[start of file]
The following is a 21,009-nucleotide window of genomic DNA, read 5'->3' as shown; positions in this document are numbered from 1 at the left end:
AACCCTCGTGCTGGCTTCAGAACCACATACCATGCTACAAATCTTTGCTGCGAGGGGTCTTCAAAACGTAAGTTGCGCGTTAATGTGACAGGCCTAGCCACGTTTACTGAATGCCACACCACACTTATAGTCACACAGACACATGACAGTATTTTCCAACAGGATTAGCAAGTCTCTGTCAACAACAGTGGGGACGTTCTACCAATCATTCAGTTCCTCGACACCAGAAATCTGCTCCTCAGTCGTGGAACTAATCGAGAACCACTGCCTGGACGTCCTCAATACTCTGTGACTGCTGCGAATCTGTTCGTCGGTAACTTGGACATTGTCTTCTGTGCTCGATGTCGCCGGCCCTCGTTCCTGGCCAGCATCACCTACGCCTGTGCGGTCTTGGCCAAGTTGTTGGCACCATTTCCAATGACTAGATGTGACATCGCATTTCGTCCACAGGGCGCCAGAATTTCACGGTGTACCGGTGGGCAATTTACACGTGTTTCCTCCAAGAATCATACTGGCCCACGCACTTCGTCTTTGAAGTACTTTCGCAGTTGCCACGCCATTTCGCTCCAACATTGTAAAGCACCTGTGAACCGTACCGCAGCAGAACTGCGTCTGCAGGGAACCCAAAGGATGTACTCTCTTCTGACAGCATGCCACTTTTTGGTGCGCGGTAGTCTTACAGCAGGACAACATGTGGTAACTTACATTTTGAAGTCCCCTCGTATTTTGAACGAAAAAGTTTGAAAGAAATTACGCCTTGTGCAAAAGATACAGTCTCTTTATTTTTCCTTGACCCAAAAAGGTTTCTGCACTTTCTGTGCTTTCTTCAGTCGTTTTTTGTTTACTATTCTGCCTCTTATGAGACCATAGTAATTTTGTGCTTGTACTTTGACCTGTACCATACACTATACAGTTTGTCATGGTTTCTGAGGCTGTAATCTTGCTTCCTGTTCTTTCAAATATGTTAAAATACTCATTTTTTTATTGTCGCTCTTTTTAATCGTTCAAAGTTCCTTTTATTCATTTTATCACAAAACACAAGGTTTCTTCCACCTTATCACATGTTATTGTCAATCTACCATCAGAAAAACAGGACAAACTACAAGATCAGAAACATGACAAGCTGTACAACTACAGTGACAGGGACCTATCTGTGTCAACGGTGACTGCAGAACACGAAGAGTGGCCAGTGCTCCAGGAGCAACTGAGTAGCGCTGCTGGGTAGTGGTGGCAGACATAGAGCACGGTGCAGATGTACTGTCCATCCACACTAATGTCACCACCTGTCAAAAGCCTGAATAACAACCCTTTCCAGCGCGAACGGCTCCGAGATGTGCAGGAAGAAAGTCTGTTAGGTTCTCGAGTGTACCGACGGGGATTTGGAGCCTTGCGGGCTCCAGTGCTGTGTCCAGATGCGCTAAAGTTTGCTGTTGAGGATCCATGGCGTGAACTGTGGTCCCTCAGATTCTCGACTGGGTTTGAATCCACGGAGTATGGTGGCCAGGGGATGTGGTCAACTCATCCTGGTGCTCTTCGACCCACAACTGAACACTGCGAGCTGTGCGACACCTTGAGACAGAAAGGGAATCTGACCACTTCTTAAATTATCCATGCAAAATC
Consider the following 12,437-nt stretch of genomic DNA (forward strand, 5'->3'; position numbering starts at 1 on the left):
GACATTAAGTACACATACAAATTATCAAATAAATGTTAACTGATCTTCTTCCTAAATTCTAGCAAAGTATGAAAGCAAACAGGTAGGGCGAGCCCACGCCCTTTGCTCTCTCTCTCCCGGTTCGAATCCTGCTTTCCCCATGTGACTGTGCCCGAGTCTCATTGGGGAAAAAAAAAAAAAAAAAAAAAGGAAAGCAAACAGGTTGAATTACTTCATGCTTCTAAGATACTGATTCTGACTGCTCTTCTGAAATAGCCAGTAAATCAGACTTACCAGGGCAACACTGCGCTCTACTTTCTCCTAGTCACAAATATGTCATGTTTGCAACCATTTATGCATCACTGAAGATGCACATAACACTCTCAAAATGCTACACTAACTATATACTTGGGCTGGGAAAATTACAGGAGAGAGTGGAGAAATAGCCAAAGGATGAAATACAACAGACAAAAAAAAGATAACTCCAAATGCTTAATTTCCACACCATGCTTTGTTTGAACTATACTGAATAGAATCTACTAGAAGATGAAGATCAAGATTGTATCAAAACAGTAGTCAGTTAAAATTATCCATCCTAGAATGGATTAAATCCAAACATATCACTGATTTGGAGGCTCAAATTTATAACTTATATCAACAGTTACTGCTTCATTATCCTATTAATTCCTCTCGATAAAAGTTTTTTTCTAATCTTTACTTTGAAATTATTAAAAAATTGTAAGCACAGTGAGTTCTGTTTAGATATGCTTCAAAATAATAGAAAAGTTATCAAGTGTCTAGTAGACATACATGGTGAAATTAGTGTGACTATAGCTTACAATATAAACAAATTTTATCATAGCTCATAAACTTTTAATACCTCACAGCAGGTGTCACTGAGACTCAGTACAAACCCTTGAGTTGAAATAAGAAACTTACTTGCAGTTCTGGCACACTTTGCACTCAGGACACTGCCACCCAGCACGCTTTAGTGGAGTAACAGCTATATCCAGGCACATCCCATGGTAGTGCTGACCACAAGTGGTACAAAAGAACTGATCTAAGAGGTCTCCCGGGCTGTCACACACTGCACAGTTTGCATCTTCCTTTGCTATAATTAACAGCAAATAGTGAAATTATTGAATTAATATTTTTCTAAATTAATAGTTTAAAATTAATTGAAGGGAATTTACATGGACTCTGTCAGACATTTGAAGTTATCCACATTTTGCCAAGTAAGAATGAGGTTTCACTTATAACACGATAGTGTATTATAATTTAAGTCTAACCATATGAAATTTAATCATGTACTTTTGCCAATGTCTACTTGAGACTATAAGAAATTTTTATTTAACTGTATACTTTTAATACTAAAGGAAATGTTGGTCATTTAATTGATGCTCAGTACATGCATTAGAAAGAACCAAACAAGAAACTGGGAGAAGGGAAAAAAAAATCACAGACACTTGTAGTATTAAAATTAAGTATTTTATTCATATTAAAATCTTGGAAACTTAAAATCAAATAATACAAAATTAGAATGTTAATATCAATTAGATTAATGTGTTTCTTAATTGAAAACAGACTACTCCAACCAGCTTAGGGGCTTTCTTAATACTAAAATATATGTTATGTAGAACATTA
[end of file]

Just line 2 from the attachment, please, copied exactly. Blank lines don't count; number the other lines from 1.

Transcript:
AACCCTCGTGCTGGCTTCAGAACCACATACCATGCTACAAATCTTTGCTGCGAGGGGTCTTCAAAACGTAAGTTGCGCGTTAATGTGACAGGCCTAGCCACGTTTACTGAATGCCACACCACACTTATAGTCACACAGACACATGACAGTATTTTCCAACAGGATTAGCAAGTCTCTGTCAACAACAGTGGGGACGTTCTACCAATCATTCAGTTCCTCGACACCAGAAATCTGCTCCTCAGTCGTGGAACTAATCGAGAACCACTGCCTGGACGTCCTCAATACTCTGTGACTGCTGCGAATCTGTTCGTCGGTAACTTGGACATTGTCTTCTGTGCTCGATGTCGCCGGCCCTCGTTCCTGGCCAGCATCACCTACGCCTGTGCGGTCTTGGCCAAGTTGTTGGCACCATTTCCAATGACTAGATGTGACATCGCATTTCGTCCACAGGGCGCCAGAATTTCACGGTGTACCGGTGGGCAATTTACACGTGTTTCCTCCAAGAATCATACTGGCCCACGCACTTCGTCTTTGAAGTACTTTCGCAGTTGCCACGCCATTTCGCTCCAACATTGTAAAGCACCTGTGAACCGTACCGCAGCAGAACTGCGTCTGCAGGGAACCCAAAGGATGTACTCTCTTCTGACAGCATGCCACTTTTTGGTGCGCGGTAGTCTTACAGCAGGACAACATGTGGTAACTTACATTTTGAAGTCCCCTCGTATTTTGAACGAAAAAGTTTGAAAGAAATTACGCCTTGTGCAAAAGATACAGTCTCTTTATTTTTCCTTGACCCAAAAAGGTTTCTGCACTTTCTGTGCTTTCTTCAGTCGTTTTTTGTTTACTATTCTGCCTCTTATGAGACCATAGTAATTTTGTGCTTGTACTTTGACCTGTACCATACACTATACAGTTTGTCATGGTTTCTGAGGCTGTAATCTTGCTTCCTGTTCTTTCAAATATGTTAAAATACTCATTTTTTTATTGTCGCTCTTTTTAATCGTTCAAAGTTCCTTTTATTCATTTTATCACAAAACACAAGGTTTCTTCCACCTTATCACATGTTATTGTCAATCTACCATCAGAAAAACAGGACAAACTACAAGATCAGAAACATGACAAGCTGTACAACTACAGTGACAGGGACCTATCTGTGTCAACGGTGACTGCAGAACACGAAGAGTGGCCAGTGCTCCAGGAGCAACTGAGTAGCGCTGCTGGGTAGTGGTGGCAGACATAGAGCACGGTGCAGATGTACTGTCCATCCACACTAATGTCACCACCTGTCAAAAGCCTGAATAACAACCCTTTCCAGCGCGAACGGCTCCGAGATGTGCAGGAAGAAAGTCTGTTAGGTTCTCGAGTGTACCGACGGGGATTTGGAGCCTTGCGGGCTCCAGTGCTGTGTCCAGATGCGCTAAAGTTTGCTGTTGAGGATCCATGGCGTGAACTGTGGTCCCTCAGATTCTCGACTGGGTTTGAATCCACGGAGTATGGTGGCCAGGGGATGTGGTCAACTCATCCTGGTGCTCTTCGACCCACAACTGAACACTGCGAGCTGTGCGACACCTTGAGACAGAAAGGGAATCTGACCACTTCTTAAATTATCCATGCAAAATC